As the discussion about the Dutch pensions system moves on to fundamental issues, a realisation is taking hold that a sustainable system must find middle ground between the traditional model of an unwieldy collective with opaque, mandatory solidarity and the ‘modern’ need for freedom of choice, tailored solutions and transparent risk-sharing. The best way to do so is by integrating elements of collective DB and individual DC, according to Theo Kocken, CEO of Cardano and a prominent Dutch pension thinker.

In the current second-pillar pension system, participants’ pension savings are pooled and individual plan members have no way of knowing at any given moment what share of the pot is theirs. That wasn’t considered a problem as long as plan participants could be sure of exactly what their payout would be, as in ‘defined benefits’. Besides, pooling all assets does have its advantages, including risk-sharing across the generations.

“But, lately it is becoming obvious that the benefits of such risk-sharing in our current system are limited to just a few percentage points. And since the financial crisis, it has become abundantly clear that one cannot be sure of the payout,” says Kocken. “When people have no clear view of what is going on inside the pot of pooled assets and neither be sure of the outcome the pot produces, they are bound to lose faith in the system.”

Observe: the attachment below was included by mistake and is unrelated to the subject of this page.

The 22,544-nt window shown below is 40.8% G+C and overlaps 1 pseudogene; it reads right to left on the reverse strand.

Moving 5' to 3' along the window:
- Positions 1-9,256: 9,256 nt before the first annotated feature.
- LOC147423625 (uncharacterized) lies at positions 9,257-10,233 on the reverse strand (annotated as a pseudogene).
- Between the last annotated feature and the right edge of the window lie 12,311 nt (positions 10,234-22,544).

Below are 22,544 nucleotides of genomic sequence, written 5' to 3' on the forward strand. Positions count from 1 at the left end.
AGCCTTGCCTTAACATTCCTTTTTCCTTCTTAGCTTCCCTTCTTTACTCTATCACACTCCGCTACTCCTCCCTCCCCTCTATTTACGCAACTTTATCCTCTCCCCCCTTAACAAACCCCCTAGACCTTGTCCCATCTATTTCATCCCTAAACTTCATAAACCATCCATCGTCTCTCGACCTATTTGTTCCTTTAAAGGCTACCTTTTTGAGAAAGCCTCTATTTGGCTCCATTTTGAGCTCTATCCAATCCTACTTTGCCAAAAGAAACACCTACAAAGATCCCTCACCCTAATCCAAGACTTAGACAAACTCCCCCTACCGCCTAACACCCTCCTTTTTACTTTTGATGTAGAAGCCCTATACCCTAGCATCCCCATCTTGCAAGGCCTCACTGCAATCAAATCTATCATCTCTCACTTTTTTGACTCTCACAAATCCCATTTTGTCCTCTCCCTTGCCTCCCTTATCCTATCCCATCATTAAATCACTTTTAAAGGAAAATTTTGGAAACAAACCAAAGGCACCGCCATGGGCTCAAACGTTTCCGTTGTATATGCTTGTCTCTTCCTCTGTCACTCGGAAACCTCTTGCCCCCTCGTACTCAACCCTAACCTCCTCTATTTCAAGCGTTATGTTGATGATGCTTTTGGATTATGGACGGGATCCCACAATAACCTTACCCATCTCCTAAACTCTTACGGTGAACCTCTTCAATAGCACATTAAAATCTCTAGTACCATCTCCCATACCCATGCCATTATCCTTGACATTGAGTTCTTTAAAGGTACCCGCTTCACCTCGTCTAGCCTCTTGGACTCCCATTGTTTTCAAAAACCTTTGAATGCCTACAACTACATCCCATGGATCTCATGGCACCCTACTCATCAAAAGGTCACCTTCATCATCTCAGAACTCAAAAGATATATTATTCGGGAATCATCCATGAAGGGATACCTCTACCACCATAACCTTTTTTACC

Proposals to resolve the problem have  focused on two extremes – a system of conditional rights, ensuring the possibility of a higher pension outcome but offering no security at all, or a system featuring high capital buffers to bolster security, but ensuring a lower outcome. Neither of these extremes really cuts the mustard.

The industry and the Department of Social Affairs and Labour are currently hammering out a compromise – a financial framework that features both higher capital buffer requirements and the provision that financial shocks must be accounted for without delay, while allowing such shocks to be absorbed over a 10-year period. Although most agree that such an interim financial framework is needed, this compromise doesn’t offer a lasting solution.